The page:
I took a sip of this, knowing nothing about — except it’s Italian — and I immediately thought it was from the northeast and had refosco in it. Wrong.
The Val di Cornia DOC is in Tuscany and this wine is 80 percent sangiovese and 20 percent canaiolo nero.
I’ve opened the 2007 Gualdo del Re Eliseo Val di Cornia. It’s young, and the fruitiness is what reminded me of refosco:
a group of distinct red varieties cultivated in north east Italy, Slovenia, and Croatia, most of them being related to the Slovenian Refošk (also called teran in Croatia) and producing very similar wines. The finest variety is known in Friuli as refosco dal pedunculo rosso.
Thank you Jancis.
So this is what really young sangiovese tastes like, but what about the canaiolo nero?
red grape variety grown all over central Italy and, perhaps most famously, a permitted ingredient in the controversial recipe for chianti, in which it played a more important part than sangiovese in the 18th century. It has declined considerably in popularity since it was relatively difficult to graft in the wake of phylloxera, and suffered from poor clonal selection. The decline in popularity of the governo wine-making trick has also hastened its decline since Canaiolo, without either the structure of Sangiovese or the scent of mammolo, was most prized for its resistance to rot while being dried for governo use. Canaiolo of good quality does still exist in scattered spots in Chianti Classico, notably—and unsurprisingly—at the two ricasoli properties of Castello di Brolio and Castello di Cacchiano in Gaiole in Chianti, in Barbarino Val d’Elsa (where the Castello della Paneretta and neighbour Isole e Olena both use Canaiolo in their Chianti Classico), and in the vino nobile di montepulciano production zone. Efforts to salvage the variety by better clonal and mass selections are under way in Toscana, but there are few illusions that this will be accomplished either easily or quickly. Canaiolo is also grown, to an even more limited extent, in Lazio, Sardegna, and the Marche. Italy’s total plantings of Canaiolo Nero have declined rapidly in recent years to well under 3,000 ha/7,410 acres.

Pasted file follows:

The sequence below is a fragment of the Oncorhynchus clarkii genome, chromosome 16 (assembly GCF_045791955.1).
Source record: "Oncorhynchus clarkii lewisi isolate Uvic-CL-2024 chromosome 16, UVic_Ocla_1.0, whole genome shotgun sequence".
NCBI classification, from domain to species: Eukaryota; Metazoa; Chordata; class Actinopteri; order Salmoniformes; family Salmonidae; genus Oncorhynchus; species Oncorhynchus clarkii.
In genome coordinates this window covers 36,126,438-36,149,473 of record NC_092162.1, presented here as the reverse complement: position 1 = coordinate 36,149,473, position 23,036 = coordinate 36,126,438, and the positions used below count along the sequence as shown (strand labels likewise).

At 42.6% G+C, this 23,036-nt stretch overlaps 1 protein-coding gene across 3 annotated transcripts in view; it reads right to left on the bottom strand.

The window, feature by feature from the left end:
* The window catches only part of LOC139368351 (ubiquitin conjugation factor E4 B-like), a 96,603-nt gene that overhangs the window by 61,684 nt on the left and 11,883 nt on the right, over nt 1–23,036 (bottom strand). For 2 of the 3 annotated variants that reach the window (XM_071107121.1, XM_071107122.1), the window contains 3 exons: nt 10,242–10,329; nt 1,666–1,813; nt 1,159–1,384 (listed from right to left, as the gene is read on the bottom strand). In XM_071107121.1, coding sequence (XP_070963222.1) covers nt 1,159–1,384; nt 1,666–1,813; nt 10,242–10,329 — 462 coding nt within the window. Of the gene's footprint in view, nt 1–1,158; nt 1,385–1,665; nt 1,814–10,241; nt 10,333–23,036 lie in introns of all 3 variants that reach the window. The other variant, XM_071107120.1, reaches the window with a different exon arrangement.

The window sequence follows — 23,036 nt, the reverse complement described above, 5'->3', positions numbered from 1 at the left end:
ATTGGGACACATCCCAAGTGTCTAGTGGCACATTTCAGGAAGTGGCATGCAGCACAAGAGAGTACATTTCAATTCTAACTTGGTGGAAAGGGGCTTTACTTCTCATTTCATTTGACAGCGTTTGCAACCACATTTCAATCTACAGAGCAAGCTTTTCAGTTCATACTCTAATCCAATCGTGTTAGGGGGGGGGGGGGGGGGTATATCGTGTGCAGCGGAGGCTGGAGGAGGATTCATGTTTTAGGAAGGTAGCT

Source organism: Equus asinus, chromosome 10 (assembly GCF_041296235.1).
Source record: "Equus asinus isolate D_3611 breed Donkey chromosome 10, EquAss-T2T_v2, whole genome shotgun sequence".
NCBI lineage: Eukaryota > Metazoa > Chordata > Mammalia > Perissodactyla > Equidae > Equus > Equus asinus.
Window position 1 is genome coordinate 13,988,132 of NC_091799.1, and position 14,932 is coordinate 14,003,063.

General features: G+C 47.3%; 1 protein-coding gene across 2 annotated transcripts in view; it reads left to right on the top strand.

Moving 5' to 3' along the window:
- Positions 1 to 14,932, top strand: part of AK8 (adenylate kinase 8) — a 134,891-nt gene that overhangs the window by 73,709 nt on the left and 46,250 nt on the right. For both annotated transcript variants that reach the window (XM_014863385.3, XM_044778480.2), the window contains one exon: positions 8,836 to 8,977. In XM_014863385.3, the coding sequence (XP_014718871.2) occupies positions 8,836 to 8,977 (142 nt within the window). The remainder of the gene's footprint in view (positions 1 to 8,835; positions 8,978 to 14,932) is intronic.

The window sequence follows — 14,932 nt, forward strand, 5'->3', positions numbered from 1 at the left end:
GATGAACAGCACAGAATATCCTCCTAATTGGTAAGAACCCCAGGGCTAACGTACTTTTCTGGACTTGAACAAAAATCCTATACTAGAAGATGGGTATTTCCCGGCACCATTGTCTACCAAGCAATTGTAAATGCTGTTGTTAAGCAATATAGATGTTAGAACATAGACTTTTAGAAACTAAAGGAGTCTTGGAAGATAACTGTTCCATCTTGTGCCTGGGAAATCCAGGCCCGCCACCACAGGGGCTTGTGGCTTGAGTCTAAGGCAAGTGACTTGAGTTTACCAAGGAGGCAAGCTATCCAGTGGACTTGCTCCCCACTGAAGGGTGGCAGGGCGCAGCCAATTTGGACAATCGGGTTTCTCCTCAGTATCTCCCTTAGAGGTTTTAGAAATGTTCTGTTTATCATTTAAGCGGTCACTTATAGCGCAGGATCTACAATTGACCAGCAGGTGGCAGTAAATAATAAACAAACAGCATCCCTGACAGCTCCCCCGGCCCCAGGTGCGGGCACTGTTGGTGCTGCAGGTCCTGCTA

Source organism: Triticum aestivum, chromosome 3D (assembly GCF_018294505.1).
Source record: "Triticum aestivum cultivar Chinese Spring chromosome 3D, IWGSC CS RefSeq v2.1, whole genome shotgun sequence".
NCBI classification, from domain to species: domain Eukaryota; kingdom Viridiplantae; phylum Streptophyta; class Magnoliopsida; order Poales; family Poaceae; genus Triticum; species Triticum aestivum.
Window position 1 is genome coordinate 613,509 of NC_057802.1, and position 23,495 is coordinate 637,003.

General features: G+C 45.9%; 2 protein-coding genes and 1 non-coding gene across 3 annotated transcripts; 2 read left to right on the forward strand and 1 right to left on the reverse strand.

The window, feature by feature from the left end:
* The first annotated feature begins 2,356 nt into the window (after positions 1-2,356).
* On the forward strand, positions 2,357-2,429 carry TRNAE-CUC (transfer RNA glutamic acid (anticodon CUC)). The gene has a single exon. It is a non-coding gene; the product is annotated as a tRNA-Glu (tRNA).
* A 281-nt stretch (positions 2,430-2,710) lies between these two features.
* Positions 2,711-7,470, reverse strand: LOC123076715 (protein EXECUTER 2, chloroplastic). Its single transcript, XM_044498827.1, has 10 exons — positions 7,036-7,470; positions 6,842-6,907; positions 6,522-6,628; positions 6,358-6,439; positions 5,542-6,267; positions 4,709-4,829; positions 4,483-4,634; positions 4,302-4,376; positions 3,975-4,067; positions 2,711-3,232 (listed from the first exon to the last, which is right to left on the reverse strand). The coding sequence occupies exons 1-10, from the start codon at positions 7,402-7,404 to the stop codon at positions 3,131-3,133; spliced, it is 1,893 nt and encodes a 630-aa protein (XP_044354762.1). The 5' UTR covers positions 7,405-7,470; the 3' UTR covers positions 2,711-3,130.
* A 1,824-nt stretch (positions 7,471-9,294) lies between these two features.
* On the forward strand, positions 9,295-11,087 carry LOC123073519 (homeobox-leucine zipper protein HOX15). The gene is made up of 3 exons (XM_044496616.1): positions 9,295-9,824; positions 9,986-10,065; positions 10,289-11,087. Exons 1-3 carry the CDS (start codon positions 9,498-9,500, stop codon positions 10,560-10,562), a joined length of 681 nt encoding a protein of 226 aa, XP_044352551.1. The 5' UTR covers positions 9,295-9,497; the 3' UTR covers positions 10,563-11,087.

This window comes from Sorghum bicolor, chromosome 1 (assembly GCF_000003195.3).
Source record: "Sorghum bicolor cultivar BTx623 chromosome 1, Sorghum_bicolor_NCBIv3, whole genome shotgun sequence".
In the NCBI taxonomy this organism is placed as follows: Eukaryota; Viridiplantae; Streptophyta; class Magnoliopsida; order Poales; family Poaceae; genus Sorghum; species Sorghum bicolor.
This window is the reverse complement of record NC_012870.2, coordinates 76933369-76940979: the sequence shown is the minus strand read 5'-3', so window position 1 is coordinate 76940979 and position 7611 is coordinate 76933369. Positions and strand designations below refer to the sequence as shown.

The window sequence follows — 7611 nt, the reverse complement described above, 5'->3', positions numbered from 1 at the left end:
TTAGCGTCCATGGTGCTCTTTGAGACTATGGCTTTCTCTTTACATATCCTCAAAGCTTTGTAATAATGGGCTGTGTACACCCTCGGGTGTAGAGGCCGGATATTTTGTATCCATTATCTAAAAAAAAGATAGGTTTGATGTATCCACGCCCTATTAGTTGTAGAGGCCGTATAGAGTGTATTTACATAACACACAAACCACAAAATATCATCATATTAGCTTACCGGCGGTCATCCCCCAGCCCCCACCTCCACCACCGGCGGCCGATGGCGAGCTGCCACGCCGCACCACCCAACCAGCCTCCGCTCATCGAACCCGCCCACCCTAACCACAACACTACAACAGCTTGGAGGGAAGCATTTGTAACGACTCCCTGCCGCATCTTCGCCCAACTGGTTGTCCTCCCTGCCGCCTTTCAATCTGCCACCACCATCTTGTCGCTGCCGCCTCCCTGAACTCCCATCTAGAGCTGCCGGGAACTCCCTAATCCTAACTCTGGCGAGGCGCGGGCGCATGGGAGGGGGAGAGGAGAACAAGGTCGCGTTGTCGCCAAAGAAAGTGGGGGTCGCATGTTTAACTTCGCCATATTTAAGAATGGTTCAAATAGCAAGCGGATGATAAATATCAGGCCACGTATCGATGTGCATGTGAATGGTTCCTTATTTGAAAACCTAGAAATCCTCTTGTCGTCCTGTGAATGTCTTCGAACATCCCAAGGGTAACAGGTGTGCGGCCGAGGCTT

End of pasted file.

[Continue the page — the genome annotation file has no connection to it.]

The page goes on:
This leads to an explanation of governo:
also known as governo alla toscana, since it is most closely associated with Toscana, is a wine-making technique once widely used in the various chianti production zones, and occasionally in umbria and the Marche. The technique consisted of setting aside and drying grapes from the September and October harvest, pressing them in mid to late November, and introducing the resulting unfermented grape juice into young wines which had just completed their alcoholic fermentation, thereby restarting the fermentation. This practice led to a slight increase in the alcoholic strength of the wines, but its principal and most desirable effect was to encourage the malolactic fermentation, which was not always easy in the cold cellars of the past, with wines made from a grape as high in acidity as sangiovese. A side-effect was to increase the level of carbon dioxide in the wine, some of which inevitably remained in young Chianti, bottled and marketed in the spring after the harvest. One of the precise purposes of the governo was to make the wines marketable at an earlier date by accelerating the malolactic fermentation.
Today governo is much less widely used as producers have striven to transform Chianti’s image from quaffing wine to a serious candidate for bottle ageing. The technique was also used in the verdicchio production zone in the Marche, to add fizz and a slight sweetness—from the high sugar content of the dried grapes—to counteract Verdicchio’s occasionally bitter finish. It has virtually disappeared here now.
So canaiolo nero worked well as a booster, but according to Jancis’s Vines, Grapes & Wines, it’s not worth much else: “Much less characterful than Mamolo [another permitted variety in Chianti] and much less tannic and acid than Sangiovese, Canaiolo is most treasured for its colour, and governo-bility.”
She rates it “Moderate Quality.”